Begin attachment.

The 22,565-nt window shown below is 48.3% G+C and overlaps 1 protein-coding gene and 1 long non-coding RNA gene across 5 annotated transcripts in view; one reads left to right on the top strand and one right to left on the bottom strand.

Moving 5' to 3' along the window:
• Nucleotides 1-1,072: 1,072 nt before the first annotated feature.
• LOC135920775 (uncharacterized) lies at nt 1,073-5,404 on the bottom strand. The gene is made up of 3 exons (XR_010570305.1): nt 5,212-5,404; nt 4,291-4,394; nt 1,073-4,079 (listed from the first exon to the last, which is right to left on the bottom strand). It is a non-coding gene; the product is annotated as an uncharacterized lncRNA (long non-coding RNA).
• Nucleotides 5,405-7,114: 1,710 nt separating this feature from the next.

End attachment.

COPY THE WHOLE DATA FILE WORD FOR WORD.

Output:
The 22,565-nt window shown below is 48.3% G+C and overlaps 1 protein-coding gene and 1 long non-coding RNA gene across 5 annotated transcripts in view; one reads left to right on the top strand and one right to left on the bottom strand.

Moving 5' to 3' along the window:
• Nucleotides 1-1,072: 1,072 nt before the first annotated feature.
• LOC135920775 (uncharacterized) lies at nt 1,073-5,404 on the bottom strand. The gene is made up of 3 exons (XR_010570305.1): nt 5,212-5,404; nt 4,291-4,394; nt 1,073-4,079 (listed from the first exon to the last, which is right to left on the bottom strand). It is a non-coding gene; the product is annotated as an uncharacterized lncRNA (long non-coding RNA).
• Nucleotides 5,405-7,114: 1,710 nt separating this feature from the next.